The development of Avox’s online look-up tool for entity data, which it dubbed Wiki-data, is one of the major developments for the vendor over the last year, according to CEO Ken Price. He first elaborated on the idea in detail at last year’s FIMA in London and indicates that the tool has come on leaps and bounds in the meantime as a result of user feedback.
“Wiki-data is really no different from the other look-up tools you have in the market, with a couple of exceptions. One is that the Avox ID is a unique resource identifier and that means the technology industry can link to and from each one of the entities in the database, which is freely available. It has also provided a much wider trigger base – when you look at entities on Wiki-data, anyone in the public domain has an opportunity to challenge the values that they see there,” explains Price.
Interested parties are therefore able to file a challenge to the values contained within an entity record on Wiki-data. This essentially means that a much wider user base is granted access to the vendor’s database and hence is able to provide data quality feedback on the records therein.
The logic being that data quality overall is enhanced by this process. “Surprisingly, our user base also uses Wiki-data. They haven’t historically had a chance to look at our database proactively – it has always been via the submission of an entity of interest list to Avox and we process the list and send it back. This way they can look to see whether we already have the entity and send us an Avox ID so we can transmit the content back to them much more quickly,” he elaborates.
This is just one of the examples of how Price reckons Avox has been able to be fairly proactive in its approach to the market thus far. “Over the past five years, we have been given quite a lot of leeway and opportunity to respond to the changes in the market as a fairly autonomous part of a larger organisation. That autonomy gave us the opportunity to build new product offerings and customise our services in certain ways,” he says.
However, Price is confident that its new ownership will not be detrimental to this progress. The vendor was acquired by the Depository Trust & Clearing Corporation (DTCC) back at the start of July. DTCC’s board members were keen to fill the hole in the counterparty and entity space in their overall offering and hence approached Avox with regards to an acquisition.
As previously mentioned by Price to Reference Data Review, there was also a desire on the Avox side of the deal to broaden its ownership structure in order to be considered as an industry utility. But Price notes that another aspect of the decision was the desire from Deutsche Börse to step away from the reference data business strategically. Despite its utility pitch, Price is quick to assert that there is still room for competition in the entity data space overall and notes the danger of complacency in a monopoly.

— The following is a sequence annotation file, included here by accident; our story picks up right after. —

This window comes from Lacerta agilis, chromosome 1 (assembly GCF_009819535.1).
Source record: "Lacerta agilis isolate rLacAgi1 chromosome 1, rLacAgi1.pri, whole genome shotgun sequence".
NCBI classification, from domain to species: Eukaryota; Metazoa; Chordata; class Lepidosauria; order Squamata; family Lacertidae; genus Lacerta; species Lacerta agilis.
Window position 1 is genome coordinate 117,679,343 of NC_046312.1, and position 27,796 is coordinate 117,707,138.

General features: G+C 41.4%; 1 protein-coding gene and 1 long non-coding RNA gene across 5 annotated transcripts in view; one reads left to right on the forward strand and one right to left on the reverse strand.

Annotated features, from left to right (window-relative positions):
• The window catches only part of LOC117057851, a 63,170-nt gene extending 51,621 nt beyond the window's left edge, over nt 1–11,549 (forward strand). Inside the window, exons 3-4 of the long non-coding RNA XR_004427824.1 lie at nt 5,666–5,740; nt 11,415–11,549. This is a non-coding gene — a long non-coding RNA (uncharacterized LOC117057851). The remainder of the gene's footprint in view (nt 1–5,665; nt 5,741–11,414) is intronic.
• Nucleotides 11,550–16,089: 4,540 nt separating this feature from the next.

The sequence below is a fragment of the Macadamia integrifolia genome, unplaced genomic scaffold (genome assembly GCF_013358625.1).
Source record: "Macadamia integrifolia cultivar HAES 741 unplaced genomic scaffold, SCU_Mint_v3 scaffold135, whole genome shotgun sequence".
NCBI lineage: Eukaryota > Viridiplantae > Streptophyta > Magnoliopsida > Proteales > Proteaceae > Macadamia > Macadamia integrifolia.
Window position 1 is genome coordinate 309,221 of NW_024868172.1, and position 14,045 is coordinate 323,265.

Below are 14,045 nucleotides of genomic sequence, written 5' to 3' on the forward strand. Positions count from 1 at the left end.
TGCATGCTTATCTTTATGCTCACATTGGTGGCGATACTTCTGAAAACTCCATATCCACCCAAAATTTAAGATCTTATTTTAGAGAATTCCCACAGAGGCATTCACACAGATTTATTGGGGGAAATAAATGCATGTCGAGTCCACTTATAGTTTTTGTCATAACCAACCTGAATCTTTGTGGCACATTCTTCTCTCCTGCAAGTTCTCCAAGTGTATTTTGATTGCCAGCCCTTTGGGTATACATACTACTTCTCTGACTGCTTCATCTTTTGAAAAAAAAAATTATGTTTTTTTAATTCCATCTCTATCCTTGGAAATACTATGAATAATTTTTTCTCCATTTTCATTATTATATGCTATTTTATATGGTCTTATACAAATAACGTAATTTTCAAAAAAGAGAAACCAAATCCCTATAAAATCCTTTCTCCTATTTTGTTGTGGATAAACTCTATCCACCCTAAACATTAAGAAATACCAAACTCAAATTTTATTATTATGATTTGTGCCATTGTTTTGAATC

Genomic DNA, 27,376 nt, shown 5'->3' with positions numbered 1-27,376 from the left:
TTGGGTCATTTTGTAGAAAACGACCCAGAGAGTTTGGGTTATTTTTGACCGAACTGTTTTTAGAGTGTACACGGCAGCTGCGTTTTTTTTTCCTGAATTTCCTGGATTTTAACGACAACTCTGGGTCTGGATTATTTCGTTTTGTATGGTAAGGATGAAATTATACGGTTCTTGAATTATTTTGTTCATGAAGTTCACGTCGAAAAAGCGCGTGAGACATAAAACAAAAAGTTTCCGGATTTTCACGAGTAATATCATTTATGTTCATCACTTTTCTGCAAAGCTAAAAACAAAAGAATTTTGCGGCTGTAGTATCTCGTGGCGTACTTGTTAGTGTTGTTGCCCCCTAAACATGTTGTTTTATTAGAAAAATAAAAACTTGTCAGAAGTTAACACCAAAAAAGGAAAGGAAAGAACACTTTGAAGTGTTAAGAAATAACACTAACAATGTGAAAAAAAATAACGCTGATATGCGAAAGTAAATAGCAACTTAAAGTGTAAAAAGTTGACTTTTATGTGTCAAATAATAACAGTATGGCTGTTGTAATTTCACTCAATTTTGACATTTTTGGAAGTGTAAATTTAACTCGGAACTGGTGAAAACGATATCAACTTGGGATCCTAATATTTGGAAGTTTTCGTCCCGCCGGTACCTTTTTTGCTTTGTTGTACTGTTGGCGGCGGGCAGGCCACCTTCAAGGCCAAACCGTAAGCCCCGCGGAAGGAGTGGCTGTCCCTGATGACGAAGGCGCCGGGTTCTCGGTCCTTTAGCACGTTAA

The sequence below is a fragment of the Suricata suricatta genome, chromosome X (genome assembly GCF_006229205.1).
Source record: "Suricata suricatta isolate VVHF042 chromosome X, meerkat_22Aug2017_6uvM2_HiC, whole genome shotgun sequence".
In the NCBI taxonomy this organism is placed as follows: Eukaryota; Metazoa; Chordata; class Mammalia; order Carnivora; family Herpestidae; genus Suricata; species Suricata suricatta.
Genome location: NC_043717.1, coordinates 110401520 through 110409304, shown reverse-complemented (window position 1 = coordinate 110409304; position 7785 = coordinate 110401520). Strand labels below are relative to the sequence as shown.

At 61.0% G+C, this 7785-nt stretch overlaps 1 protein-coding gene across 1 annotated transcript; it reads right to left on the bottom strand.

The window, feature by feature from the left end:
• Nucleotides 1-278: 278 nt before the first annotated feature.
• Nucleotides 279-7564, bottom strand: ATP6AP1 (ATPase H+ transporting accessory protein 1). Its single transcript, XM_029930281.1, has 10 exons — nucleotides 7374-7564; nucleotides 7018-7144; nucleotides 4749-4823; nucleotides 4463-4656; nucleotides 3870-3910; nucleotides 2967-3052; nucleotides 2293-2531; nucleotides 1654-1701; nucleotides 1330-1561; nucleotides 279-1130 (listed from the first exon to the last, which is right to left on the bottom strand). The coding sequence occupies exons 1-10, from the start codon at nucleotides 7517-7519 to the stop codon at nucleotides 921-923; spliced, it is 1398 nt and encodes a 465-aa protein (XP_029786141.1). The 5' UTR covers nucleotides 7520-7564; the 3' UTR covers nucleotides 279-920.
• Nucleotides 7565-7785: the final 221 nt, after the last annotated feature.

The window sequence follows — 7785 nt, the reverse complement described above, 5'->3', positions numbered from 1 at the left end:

“You need other firms to come in and bring another perspective on the problems you are trying to solve. Competition is always a good thing,” he says.
In the meantime, Avox is keeping busy. Another service that the vendor has focused on over the last year has been the development of its corporate updates service, which focuses solely on updates to entities themselves (rather than other corporate actions data such as stock splits or dividends).
The focus is on M&A activity, change of addresses, changes in industries and regulatory status, for example. The development of the Cusip Avox Business Reference Entity identifier (Cabre) in partnership with Cusip Global Services (CGS) is yet another key focus for the vendor going forward.
“We have now got more than 330,000 entities with Cabres and those are linked to the multitude of information that our CGS colleagues provide,” says Price. Overall, he is confident that the market has much more room to grow. Price reckons in the post-crisis environment, the cost implications of reference data management are bringing the data agenda to the attention of the C level.
“They are looking for ways to rationalise costs when complying with regulation and the reality is that information about their clients and counterparties is core information that crosses almost every regulation going,” he explains. “Similarly, this data is important from a risk perspective, so there is something of a perfect storm for counterparty data management at the moment.”
He believes there is a real maturity in the market as a whole with regards to the management of counterparty and entity data. “When you speak to people who have worked at multiple firms, they have gained experiences in this space that they would not have been able to had they not moved around to different operations and different countries,” he explains.
This movement has led to what Price calls a “cross fertilisation of knowledge” across the industry, which is also happening within the vendor community as a result of the increased number of partnerships and collaborations.